Hydraulic fracturing of horizontal wells in shale gas reservoirs is now an established, commercially successful technique. The evolution of the completion technique has reached the point that numerous stimulation stages through multiple perforation clusters in wellbores with some form of annular isolation is now an accepted practice. The objective is to place multiple closely spaced hydraulic fractures. This has proven to be a viable development strategy for many shale reservoirs in North America.

To further enhance the recovery factor in these ultra low permeability reservoirs simultaneously hydraulically fracturing of adjacent wellbore is increasingly being tested. Most of the time this is performed in horizontal wellbores paralleling each other. The goal is to create hydraulic fractures more closely spaced than can be achieved from a single wellbore. When real time microseismic monitoring of the stimulation treatments is incorporated changes can be made "On-the-Fly" to improve the effective stimulated reservoir volume.

Continental Resources has employed simultaneous hydraulic fracturing as a development strategy for their Woodford Shale acreage in the Arkoma Basin of Eastern Oklahoma. To monitor the effectiveness of the stimulations geophones have been deployed into horizontal wellbores to record microseismic events when offsetting vertical wellbores are unavailable. Cased hole sonic logs have also been run to quantify cement bond quality, estimate stress variation along the lateral, and to pick optimum perforating points.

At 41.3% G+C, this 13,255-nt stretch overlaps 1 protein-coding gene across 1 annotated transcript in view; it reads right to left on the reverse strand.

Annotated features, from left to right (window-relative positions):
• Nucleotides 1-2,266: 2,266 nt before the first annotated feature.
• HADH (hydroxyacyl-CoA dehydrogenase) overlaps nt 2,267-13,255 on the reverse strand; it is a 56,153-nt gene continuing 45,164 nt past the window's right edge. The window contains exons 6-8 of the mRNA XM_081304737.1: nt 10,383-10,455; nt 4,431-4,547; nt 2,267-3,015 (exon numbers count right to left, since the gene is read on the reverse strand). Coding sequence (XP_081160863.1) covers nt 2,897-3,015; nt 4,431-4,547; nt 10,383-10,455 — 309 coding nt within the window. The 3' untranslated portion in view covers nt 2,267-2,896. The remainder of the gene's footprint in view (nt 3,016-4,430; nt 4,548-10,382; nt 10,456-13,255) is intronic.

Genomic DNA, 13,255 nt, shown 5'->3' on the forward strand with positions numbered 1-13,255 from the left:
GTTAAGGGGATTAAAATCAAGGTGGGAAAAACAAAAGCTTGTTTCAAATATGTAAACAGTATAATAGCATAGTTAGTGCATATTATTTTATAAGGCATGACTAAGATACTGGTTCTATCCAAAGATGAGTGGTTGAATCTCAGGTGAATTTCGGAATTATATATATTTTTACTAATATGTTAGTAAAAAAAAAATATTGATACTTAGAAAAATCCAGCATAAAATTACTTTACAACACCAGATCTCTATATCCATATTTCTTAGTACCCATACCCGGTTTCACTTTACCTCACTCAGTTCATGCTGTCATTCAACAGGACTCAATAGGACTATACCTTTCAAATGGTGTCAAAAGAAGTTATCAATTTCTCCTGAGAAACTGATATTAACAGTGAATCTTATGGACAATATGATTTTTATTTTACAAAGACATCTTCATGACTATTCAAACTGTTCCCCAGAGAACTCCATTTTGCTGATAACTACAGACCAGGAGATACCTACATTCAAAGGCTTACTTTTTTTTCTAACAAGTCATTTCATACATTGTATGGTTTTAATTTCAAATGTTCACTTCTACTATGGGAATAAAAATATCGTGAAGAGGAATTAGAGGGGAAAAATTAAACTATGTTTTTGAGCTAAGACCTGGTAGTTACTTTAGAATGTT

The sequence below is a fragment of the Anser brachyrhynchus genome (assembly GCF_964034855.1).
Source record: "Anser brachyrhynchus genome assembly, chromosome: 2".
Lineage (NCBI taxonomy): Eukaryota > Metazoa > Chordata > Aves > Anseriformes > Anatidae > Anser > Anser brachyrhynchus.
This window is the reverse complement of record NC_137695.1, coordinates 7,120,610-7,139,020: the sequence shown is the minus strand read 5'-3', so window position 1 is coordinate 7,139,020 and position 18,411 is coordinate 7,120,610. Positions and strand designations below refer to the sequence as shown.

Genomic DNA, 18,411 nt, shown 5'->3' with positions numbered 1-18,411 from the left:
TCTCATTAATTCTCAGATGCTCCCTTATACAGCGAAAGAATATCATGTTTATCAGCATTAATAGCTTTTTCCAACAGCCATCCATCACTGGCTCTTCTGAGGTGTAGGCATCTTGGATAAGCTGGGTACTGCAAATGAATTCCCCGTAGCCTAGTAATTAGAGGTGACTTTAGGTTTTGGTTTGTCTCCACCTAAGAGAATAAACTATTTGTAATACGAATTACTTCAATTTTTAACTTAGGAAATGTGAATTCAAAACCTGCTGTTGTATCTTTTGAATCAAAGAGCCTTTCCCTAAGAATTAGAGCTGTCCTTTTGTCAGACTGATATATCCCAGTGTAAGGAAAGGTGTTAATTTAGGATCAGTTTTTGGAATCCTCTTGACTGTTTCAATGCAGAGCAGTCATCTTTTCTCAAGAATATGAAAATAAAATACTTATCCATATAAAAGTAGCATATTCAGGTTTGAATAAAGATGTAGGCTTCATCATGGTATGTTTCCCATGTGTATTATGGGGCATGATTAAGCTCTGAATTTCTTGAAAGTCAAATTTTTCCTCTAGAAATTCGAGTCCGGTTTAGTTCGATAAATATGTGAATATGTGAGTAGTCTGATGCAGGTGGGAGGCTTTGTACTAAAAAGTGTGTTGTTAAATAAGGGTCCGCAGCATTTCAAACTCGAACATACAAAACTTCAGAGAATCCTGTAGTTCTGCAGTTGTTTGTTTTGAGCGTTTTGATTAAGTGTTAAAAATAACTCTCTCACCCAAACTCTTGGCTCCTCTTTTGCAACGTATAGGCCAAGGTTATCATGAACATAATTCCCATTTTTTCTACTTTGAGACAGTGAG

This paper reviews the methodology employed in the completion design and process. The impact of the simultaneous stimulations and geologic structure on the fracture geometry are shown as well as the impact on well productivity.

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